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Hoffmann, R. A wiki for the life sciences where authorship matters. Nature Genetics (2008)

Genotoxicity analysis of N,N-dimethylaniline and N,N-dimethyl-p-toluidine.

N,N-Dimethylaniline ( DMA, CAS No. 121-69-7) and N,N-dimethyl-p-toluidine (DMPT, CAS No. 99-97-8) belong to the N-dialkylaminoaromatics, a chemical class structurally alerting to DNA reactivity. Their applications may be industrial (dye and pesticide intermediates, polymerizing agents) and surgical (polymerization accelerators for the manufacture of bone cements and prosthetic devices), thus implying heterogeneous types of human exposure. Findings of carcinogenicity in rodents and some nonexhaustive genotoxicity data are available for DMA, but to our knowledge no information is available on DMPT concerning either carcinogenicity or any kind of genetic toxicity. To investigate their mechanism of action and mutagenic/carcinogenic potential, DMA and DMPT were analyzed for complementary genotoxicity endpoints, namely, gene mutation in Salmonella (Ames test), structural and numerical chromosome aberrations in hamster V79 cells ( micronucleus test, matched with an immunofluorescent staining for kinetochore proteins), and in vivo DNA damage in mouse and rat liver (alkaline DNA elution test). The results essentially indicate that both chemicals are chromosome damaging agents. Indeed, at the maximum nontoxic doses, they proved nonmutagenic in Salmonella (although their toxicity did not allow concentrations > 70 micrograms/plate to be tested) and weakly positive in inducing DNA damage (increases in DNA elution rates at most approximately 2.4 times control value). Conversely, they proved clearly positive in inducing numerical chromosome alterations, with dose-dependent increases up to more than five times the control value for DMPT. At the highest dose tested, both chemicals also showed a significant clastogenic effect.[1]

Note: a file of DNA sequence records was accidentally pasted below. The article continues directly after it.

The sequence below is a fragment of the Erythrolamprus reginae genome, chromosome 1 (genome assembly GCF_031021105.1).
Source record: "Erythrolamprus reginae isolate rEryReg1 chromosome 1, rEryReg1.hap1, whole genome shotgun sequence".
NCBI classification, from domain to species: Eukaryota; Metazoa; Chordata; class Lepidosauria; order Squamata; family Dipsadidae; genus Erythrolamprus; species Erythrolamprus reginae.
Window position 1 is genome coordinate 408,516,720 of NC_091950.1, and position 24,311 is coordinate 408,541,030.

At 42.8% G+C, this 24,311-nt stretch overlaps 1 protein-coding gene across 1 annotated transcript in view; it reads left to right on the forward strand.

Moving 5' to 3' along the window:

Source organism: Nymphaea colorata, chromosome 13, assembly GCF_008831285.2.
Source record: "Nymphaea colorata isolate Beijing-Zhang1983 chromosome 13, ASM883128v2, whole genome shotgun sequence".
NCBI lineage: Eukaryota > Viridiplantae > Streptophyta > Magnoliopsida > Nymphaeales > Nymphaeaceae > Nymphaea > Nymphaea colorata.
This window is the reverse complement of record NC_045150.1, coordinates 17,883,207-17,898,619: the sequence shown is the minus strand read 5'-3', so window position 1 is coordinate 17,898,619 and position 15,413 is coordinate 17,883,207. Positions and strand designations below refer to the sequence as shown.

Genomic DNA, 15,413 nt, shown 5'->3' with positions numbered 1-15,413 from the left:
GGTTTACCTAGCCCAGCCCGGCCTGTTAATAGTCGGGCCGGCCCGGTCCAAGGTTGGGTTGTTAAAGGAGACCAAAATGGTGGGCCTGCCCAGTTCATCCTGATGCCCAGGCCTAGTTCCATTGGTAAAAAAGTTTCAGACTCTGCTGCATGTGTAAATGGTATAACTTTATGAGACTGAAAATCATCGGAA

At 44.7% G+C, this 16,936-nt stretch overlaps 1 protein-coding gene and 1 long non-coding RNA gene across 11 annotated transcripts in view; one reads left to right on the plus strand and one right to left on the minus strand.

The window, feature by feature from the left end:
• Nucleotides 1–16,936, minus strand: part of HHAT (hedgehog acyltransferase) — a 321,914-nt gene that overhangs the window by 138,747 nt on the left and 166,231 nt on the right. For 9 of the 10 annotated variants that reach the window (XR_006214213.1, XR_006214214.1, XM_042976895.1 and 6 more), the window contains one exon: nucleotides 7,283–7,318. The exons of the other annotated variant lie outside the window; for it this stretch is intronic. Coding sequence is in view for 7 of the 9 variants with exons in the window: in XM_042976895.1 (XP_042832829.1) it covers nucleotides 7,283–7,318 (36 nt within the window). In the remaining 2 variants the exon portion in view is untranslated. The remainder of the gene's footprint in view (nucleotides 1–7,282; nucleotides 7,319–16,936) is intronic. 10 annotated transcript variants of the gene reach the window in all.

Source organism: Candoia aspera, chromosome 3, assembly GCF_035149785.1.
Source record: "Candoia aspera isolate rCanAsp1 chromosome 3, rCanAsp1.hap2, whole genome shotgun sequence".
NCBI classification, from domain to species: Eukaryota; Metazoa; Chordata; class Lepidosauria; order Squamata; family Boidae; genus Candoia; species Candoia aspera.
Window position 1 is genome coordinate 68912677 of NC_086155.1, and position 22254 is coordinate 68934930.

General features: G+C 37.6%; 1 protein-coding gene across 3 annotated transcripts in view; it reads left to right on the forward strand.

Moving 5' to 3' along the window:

1. Genotoxicity analysis of N,N-dimethylaniline and N,N-dimethyl-p-toluidine. Taningher, M., Pasquini, R., Bonatti, S. Environ. Mol. Mutagen. (1993) [Pubmed]
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